A helicopter bound for Mars completed test flights in a vacuum chamber at NASA Jet Propulsion Laboratory in La Cañada-Flintridge.
AeroVironment Inc., the Simi Valley unmanned aircraft developer, contributed to the space vehicle’s airframe and major subsystems, including its rotor, rotor blades, hub and control mechanism hardware.
The helicopter will land on the red planet in February 2021, attached to the belly of the Mars 2020 rover. A few months later, it will be deployed and test flights up to 90 seconds long will begin.
The test flights done last month at JPL required the use of the Space Simulator, a 25-foot-wide vacuum chamber that sucks out all gases inside the mammoth cylinder and replaces it with carbon dioxide, the chief ingredient of Mars' atmosphere.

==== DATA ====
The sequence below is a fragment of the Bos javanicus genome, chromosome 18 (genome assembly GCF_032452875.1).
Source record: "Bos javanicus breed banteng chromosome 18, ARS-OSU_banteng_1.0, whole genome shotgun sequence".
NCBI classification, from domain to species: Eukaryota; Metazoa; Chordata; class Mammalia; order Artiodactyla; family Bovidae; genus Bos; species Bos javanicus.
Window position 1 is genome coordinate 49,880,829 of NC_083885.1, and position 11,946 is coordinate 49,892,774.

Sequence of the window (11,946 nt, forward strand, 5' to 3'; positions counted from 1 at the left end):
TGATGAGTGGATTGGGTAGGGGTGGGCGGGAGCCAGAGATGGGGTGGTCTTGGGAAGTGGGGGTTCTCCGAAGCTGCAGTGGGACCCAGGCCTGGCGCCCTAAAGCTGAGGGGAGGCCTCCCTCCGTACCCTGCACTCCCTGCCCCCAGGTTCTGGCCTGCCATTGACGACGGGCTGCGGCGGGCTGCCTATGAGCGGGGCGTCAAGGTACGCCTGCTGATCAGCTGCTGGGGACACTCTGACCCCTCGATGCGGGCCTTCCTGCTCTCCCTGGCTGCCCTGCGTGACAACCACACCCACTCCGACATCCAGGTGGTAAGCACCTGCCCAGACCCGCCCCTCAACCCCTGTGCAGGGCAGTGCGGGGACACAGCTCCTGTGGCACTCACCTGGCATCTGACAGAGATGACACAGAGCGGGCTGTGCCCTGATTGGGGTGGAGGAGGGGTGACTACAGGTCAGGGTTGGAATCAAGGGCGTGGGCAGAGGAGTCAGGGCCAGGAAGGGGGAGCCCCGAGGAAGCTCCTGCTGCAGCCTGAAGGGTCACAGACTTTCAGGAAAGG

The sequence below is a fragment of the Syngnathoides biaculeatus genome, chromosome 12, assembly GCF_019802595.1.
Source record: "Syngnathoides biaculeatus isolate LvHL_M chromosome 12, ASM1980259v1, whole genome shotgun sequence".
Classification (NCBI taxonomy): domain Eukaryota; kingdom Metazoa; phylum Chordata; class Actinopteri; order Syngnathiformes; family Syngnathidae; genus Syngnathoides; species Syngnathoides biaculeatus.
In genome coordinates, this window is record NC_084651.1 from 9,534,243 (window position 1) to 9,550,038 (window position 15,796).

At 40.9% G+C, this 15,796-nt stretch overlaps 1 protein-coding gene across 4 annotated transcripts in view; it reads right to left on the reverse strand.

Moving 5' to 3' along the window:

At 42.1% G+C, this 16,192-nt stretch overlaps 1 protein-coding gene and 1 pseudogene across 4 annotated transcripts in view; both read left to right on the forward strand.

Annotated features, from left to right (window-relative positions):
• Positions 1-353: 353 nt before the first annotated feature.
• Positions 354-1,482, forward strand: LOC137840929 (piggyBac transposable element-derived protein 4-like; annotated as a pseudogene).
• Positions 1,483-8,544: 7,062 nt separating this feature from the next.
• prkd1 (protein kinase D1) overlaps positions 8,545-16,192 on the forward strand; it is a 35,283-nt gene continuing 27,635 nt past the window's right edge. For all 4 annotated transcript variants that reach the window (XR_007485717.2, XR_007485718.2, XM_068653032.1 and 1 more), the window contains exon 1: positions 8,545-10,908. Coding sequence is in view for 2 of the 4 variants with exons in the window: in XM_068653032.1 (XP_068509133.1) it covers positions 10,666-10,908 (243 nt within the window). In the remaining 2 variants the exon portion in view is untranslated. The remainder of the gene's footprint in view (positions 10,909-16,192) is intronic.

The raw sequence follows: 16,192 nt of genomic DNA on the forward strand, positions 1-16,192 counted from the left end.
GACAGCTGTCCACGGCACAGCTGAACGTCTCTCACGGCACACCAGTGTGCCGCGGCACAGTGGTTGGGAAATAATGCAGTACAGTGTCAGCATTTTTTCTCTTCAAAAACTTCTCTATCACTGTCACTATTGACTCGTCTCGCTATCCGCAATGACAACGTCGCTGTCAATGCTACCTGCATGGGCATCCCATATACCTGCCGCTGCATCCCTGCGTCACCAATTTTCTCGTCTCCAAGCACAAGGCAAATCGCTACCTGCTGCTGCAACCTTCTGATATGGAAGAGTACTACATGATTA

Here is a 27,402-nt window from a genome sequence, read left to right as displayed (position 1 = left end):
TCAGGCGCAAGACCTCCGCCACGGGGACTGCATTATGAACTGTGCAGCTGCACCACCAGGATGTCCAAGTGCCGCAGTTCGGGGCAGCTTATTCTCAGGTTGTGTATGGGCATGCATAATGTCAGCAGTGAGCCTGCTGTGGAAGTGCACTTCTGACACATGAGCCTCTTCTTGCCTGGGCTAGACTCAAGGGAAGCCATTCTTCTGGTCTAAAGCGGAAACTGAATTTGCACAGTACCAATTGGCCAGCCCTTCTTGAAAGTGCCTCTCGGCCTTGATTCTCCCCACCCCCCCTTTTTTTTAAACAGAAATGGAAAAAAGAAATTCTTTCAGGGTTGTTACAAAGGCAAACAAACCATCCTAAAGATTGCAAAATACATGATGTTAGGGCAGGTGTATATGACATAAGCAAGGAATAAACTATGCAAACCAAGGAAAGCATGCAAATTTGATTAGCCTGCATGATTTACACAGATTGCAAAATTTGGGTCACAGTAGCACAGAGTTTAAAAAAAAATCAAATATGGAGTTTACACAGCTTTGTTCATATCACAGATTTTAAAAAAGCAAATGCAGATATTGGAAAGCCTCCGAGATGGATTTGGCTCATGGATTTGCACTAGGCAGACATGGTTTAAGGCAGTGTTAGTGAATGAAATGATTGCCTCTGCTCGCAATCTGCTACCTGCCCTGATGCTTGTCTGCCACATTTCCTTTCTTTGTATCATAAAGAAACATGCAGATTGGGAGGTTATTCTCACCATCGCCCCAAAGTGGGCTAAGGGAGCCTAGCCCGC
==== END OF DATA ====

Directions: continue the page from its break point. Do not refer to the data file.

The helicopter test team also recreated the Mars atmosphere through use of a gravity offload system – a motorized lanyard attached to the top of the helicopter that simulates the equivalent to two-thirds of Earth’s gravity.
Teddy Tzanetos, test conductor for the helicopter at JPL, said the gravity offload system worked perfectly.
“We only required a 2-inch hover to obtain all the data sets needed to confirm that our Mars helicopter flies autonomously as designed in a thin Mars-like atmosphere; there was no need to go higher,” Tzanetos said in a statement. “It was a heck of a first flight.”